Am I at High Risk for Severe Illness from Covid-19?

The Covid-19 pandemic is over, but the virus hasn’t gone away. Not as many people are getting sick now that vaccines are available, but the infection can still cause serious illness — and even death — especially if you’re at high risk of severe Covid-19.

What is severe Covid-19?

According to Vidya Sundareshan, M.D., an infectious disease specialist at Southern Illinois University Medicine, the difference between mild, moderate and severe Covid-19 depends on whether you’re admitted to the hospital. Those with mild or moderate illness can be treated on an outpatient basis at home. People with severe Covid-19 must be treated in a hospital. They are too sick to go home. “These are the patients who likely will need oxygen and they may even be sick enough to be intubated,” she said. “They may need to be admitted to the ICU.”

Anyone can develop severe disease from Covid-19, but some people are at higher risk than others. This group includes older people as well as pregnant women.

High-risk groups include people with:

  • Weakened immune systems due to conditions and treatments like:
    • Organ transplants
    • Cancer
    • HIV
    • Long-term use of drugs that affect your immune system, like prednisone
  • Lung diseases like:
    • Asthma
    • Chronic obstructive lung disease (COPD)
    • Lung cancer
  • Heart disease
  • Stroke
  • Dementia
  • Diabetes
  • Obesity
  • Blood disorders like sickle cell anemia
  • Chronic liver or kidney disease
  • Down syndrome
  • Some mental health conditions, such as schizophrenia spectrum disorders or depression

Preventing severe Covid-19

When the pandemic began, we only had the usual infection prevention strategies to protect ourselves. These included regular and thorough handwashing, wearing a mask in crowded places, and avoiding people who are sick. But when Covid-19 vaccines became available, infection rates dropped. The vaccines reduced how many people got the disease, and if a vaccinated person did get infected, their illness and symptoms were usually less severe.

Covid-19 is constantly mutating or changing though, which means vaccines must be updated. This is why you’ve seen multiple updated vaccines over the past few years. These are not booster shots.Those are designed to help boost the immunity you already have. Updated vaccines contain updated formulas.

The best way to protect yourself from severe Covid-19 is by ensuring you are up-to-date with your vaccines. Speak with your healthcare provider if you recently had the virus though, because the timing for the vaccine changes.

Treating Covid-19

Not long after the vaccines were approved, the U.S. Food and Drug Administration (FDA) authorized two oral antiviral medications to treat Covid-19: Paxlovid (nirmatrelvir with ritonavir) and Lagevrio (molnupiravir). These are for people who are at high risk for severe Covid-19.

Both antivirals must be taken within five days after your symptoms start. Not everyone can take Paxlovid, but Lagevrio can often be used if you can’t take Paxlovid. Your healthcare provider can help you figure out which medicine is best for you to take.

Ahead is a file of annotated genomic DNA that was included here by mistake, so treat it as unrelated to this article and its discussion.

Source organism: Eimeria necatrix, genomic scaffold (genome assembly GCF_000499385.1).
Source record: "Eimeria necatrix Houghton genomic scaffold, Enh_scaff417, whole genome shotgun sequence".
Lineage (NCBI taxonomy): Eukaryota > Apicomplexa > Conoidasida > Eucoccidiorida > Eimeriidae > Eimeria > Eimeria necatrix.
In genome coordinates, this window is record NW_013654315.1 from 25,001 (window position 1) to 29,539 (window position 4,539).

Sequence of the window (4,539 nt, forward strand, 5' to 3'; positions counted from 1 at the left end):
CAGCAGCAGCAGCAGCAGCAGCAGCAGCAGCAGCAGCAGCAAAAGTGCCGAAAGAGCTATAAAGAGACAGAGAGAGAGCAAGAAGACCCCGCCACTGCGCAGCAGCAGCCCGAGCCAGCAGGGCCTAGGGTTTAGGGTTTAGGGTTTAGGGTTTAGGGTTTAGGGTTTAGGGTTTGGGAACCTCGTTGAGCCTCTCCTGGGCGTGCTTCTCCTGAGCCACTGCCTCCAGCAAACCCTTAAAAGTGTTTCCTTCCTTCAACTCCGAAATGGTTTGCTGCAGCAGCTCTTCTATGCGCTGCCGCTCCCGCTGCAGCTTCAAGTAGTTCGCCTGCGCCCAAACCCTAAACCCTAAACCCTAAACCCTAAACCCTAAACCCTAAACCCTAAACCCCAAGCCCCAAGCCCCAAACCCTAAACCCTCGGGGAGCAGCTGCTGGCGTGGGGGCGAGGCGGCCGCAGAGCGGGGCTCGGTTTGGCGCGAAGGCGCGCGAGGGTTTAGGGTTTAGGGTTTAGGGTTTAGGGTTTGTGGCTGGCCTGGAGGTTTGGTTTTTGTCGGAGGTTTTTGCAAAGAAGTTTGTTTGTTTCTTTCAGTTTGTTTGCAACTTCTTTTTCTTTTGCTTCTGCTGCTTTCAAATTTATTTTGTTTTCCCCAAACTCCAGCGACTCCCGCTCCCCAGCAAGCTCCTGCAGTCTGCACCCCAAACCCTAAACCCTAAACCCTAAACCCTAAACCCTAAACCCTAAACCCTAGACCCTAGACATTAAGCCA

How do antivirals work against Covid-19?

Paxlovid is made of two drugs. They work together to manage the Covid-19 virus. Nirmatrelvir prevents the Covid-19 virus from entering uninfected cells. This way, the virus can’t spread. The second part, ritonavir, slows down how quickly the nirmatrelvir leaves your body. This gives the drug more time to do its work.

Lagevrio works differently from Paxlovid. It stops the virus from reproducing. When the virus can’t reproduce, it can’t spread throughout your body.

Planning for severe Covid-19

The best-laid plans can go awry. Even if you’re vaccinated and take all the precautions you can, there’s still a chance you will get Covid-19. If you’re at risk for severe illness from Covid-19, speak with your healthcare provider about your concerns before anything happens.

You or your caregiver can take some steps to be ready ahead of time if something does happen, said Yadira Montoya, MPH, programs director at the National Alliance for Caregiving. They include having a plan for if you test positive, having an up-to-date list of your medications, and ensuring you have your healthcare provider and insurance contact information easily accessible.

Your plan depends on your unique situation.

  • If you live alone and are struggling to manage, who will you call if you need to go to a doctor? The antiviral medications must be taken within five days of the symptoms appearing. Who can bring groceries and medication, cook for you, take your dog for a walk, or take care of other immediate needs?
  • If you live with someone else, how will that person keep from getting infected?
  • Having an up-to-date list of medications is always a good idea. Be sure to include any over-the-counter (OTC) drugs and supplements, even if they are sold as natural. Some, like St. John’s Wort, don’t combine well with the antiviral medications.
  • Ensure your healthcare provider’s contact information is easily accessible and, if possible, register a family member or close family friend as your patient advocate so they can speak on your behalf. Because of privacy regulations, healthcare professionals are not supposed to speak to anyone without your authorization unless they are the next of kin.

The National Alliance for Caregiving has a document you can print out with a checklist and a place to write down important information, including your provider information, emergency contacts, and more.

Covid-19 is not spreading as quickly as during the pandemic, but you must still be careful. Keep protecting yourself and have a plan in place, just in case.

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